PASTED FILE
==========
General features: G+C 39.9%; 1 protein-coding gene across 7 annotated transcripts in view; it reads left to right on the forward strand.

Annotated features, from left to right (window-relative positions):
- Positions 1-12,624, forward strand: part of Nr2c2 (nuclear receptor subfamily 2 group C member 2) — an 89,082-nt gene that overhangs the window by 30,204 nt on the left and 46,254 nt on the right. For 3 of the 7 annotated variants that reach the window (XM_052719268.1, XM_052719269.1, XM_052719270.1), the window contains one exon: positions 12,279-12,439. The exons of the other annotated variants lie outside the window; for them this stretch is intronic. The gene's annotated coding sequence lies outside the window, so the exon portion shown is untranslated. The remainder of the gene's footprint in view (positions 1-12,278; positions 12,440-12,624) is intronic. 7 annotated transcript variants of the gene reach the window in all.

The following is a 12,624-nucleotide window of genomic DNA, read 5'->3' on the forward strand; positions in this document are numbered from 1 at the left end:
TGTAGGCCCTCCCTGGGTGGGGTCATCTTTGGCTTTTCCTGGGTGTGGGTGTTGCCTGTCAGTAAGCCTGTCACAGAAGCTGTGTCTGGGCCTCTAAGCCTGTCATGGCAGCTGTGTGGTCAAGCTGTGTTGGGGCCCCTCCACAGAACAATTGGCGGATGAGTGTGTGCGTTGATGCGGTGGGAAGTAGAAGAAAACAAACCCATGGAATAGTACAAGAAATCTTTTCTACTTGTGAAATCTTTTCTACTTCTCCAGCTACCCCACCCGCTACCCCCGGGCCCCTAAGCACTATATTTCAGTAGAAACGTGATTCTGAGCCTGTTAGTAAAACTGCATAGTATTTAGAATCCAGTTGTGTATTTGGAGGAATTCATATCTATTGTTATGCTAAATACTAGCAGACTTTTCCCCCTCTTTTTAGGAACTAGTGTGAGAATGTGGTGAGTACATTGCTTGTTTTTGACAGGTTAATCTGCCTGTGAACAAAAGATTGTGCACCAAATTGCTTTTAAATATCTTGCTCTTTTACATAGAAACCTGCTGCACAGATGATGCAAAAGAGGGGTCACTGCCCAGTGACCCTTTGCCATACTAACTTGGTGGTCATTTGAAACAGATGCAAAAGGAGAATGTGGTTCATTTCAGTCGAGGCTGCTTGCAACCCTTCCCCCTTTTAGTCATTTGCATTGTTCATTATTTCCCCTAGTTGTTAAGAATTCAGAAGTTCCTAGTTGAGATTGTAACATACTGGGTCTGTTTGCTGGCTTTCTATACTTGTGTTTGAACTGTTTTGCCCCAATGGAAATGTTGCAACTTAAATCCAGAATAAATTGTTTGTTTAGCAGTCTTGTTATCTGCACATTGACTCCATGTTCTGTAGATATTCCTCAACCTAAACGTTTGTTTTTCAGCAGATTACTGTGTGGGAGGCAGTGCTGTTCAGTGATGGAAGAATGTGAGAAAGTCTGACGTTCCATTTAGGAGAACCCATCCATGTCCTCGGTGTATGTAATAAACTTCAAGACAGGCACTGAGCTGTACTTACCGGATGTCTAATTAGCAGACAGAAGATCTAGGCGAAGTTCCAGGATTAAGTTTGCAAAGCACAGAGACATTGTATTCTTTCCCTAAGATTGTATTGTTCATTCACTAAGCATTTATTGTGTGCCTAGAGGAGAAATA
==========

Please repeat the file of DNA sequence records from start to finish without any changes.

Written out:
General features: G+C 39.9%; 1 protein-coding gene across 7 annotated transcripts in view; it reads left to right on the forward strand.

Annotated features, from left to right (window-relative positions):
- Positions 1-12,624, forward strand: part of Nr2c2 (nuclear receptor subfamily 2 group C member 2) — an 89,082-nt gene that overhangs the window by 30,204 nt on the left and 46,254 nt on the right. For 3 of the 7 annotated variants that reach the window (XM_052719268.1, XM_052719269.1, XM_052719270.1), the window contains one exon: positions 12,279-12,439. The exons of the other annotated variants lie outside the window; for them this stretch is intronic. The gene's annotated coding sequence lies outside the window, so the exon portion shown is untranslated. The remainder of the gene's footprint in view (positions 1-12,278; positions 12,440-12,624) is intronic. 7 annotated transcript variants of the gene reach the window in all.

The following is a 12,624-nucleotide window of genomic DNA, read 5'->3' on the forward strand; positions in this document are numbered from 1 at the left end:
TGTAGGCCCTCCCTGGGTGGGGTCATCTTTGGCTTTTCCTGGGTGTGGGTGTTGCCTGTCAGTAAGCCTGTCACAGAAGCTGTGTCTGGGCCTCTAAGCCTGTCATGGCAGCTGTGTGGTCAAGCTGTGTTGGGGCCCCTCCACAGAACAATTGGCGGATGAGTGTGTGCGTTGATGCGGTGGGAAGTAGAAGAAAACAAACCCATGGAATAGTACAAGAAATCTTTTCTACTTGTGAAATCTTTTCTACTTCTCCAGCTACCCCACCCGCTACCCCCGGGCCCCTAAGCACTATATTTCAGTAGAAACGTGATTCTGAGCCTGTTAGTAAAACTGCATAGTATTTAGAATCCAGTTGTGTATTTGGAGGAATTCATATCTATTGTTATGCTAAATACTAGCAGACTTTTCCCCCTCTTTTTAGGAACTAGTGTGAGAATGTGGTGAGTACATTGCTTGTTTTTGACAGGTTAATCTGCCTGTGAACAAAAGATTGTGCACCAAATTGCTTTTAAATATCTTGCTCTTTTACATAGAAACCTGCTGCACAGATGATGCAAAAGAGGGGTCACTGCCCAGTGACCCTTTGCCATACTAACTTGGTGGTCATTTGAAACAGATGCAAAAGGAGAATGTGGTTCATTTCAGTCGAGGCTGCTTGCAACCCTTCCCCCTTTTAGTCATTTGCATTGTTCATTATTTCCCCTAGTTGTTAAGAATTCAGAAGTTCCTAGTTGAGATTGTAACATACTGGGTCTGTTTGCTGGCTTTCTATACTTGTGTTTGAACTGTTTTGCCCCAATGGAAATGTTGCAACTTAAATCCAGAATAAATTGTTTGTTTAGCAGTCTTGTTATCTGCACATTGACTCCATGTTCTGTAGATATTCCTCAACCTAAACGTTTGTTTTTCAGCAGATTACTGTGTGGGAGGCAGTGCTGTTCAGTGATGGAAGAATGTGAGAAAGTCTGACGTTCCATTTAGGAGAACCCATCCATGTCCTCGGTGTATGTAATAAACTTCAAGACAGGCACTGAGCTGTACTTACCGGATGTCTAATTAGCAGACAGAAGATCTAGGCGAAGTTCCAGGATTAAGTTTGCAAAGCACAGAGACATTGTATTCTTTCCCTAAGATTGTATTGTTCATTCACTAAGCATTTATTGTGTGCCTAGAGGAGAAATA